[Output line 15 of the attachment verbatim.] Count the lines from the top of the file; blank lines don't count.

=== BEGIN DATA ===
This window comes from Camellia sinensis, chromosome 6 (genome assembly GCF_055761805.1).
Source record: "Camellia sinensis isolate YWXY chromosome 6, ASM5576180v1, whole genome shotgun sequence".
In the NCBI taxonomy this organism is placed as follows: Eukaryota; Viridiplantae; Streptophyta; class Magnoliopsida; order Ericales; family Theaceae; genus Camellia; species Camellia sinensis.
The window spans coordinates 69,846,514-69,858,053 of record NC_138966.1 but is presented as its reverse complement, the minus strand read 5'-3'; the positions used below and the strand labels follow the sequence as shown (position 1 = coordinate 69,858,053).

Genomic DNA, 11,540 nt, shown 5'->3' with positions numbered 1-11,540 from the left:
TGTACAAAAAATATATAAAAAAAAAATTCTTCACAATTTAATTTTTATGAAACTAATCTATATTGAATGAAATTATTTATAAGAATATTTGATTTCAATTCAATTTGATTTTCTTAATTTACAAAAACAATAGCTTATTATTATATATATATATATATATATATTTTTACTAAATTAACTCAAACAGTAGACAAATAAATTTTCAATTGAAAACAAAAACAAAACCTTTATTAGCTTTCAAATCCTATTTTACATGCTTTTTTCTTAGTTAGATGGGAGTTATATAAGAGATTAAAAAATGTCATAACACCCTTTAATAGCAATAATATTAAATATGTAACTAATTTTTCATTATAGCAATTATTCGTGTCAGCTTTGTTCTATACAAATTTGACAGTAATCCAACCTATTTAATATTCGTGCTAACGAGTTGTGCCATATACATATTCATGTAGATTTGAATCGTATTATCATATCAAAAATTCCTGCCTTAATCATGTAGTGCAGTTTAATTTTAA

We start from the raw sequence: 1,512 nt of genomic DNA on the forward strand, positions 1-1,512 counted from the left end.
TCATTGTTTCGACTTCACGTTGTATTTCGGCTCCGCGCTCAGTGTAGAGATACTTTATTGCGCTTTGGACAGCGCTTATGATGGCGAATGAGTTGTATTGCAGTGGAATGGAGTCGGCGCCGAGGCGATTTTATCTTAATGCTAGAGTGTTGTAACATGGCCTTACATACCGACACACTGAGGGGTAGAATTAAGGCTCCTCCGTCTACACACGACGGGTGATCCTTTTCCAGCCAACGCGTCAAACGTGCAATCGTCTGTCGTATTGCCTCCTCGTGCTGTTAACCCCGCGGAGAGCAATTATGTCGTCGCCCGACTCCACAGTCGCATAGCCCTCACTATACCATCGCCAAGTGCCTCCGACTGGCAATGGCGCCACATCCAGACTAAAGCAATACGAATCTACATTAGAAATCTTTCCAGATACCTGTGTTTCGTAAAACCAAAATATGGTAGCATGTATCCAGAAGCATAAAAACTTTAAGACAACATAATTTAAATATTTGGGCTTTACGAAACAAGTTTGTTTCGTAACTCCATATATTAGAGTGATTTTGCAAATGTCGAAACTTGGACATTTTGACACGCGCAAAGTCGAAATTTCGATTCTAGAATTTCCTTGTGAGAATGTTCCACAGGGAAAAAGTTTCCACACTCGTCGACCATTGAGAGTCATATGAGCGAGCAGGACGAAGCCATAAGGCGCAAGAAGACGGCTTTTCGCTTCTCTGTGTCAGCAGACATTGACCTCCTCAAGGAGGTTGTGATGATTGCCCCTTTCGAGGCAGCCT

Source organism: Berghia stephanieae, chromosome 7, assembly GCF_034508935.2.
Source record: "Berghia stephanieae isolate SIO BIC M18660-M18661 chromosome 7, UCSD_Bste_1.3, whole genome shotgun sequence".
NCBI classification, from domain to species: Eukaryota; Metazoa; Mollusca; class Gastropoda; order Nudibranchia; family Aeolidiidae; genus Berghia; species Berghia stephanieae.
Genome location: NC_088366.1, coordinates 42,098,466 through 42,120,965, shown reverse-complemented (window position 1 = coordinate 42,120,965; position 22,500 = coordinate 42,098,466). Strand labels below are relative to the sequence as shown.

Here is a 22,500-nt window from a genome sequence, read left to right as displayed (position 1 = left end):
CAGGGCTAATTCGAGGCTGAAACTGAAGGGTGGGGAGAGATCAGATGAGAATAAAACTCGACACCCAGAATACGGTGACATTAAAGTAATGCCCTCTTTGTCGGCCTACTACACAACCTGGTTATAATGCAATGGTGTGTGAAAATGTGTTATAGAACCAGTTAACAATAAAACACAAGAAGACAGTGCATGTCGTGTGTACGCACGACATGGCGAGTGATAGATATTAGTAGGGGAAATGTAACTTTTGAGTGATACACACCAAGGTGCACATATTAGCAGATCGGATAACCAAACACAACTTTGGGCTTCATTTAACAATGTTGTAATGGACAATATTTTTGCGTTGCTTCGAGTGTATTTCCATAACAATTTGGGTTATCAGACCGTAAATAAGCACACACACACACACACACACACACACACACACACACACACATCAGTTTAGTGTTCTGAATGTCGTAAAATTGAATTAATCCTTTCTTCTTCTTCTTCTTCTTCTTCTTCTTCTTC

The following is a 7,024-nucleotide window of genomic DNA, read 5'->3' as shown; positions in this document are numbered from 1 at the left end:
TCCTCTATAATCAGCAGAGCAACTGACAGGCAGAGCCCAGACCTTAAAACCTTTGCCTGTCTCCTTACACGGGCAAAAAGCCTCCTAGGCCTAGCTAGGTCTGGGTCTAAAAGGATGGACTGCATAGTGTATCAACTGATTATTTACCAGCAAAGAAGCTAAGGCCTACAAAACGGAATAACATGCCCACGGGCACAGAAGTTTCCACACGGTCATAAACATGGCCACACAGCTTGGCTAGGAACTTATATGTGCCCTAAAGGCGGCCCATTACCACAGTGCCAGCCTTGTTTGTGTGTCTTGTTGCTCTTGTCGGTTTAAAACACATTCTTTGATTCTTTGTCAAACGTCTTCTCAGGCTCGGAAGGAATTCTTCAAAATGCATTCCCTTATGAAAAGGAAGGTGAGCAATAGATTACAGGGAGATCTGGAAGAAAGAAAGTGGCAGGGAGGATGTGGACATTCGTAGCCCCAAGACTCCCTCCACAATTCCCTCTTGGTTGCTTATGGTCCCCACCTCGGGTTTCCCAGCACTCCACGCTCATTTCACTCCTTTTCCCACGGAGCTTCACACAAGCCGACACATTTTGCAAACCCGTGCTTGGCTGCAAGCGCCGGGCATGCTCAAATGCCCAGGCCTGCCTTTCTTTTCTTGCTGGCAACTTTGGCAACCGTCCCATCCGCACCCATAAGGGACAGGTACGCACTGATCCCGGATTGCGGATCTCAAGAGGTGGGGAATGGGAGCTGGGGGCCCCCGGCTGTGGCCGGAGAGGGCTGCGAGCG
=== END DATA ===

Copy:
The following is a 7,024-nucleotide window of genomic DNA, read 5'->3' as shown; positions in this document are numbered from 1 at the left end: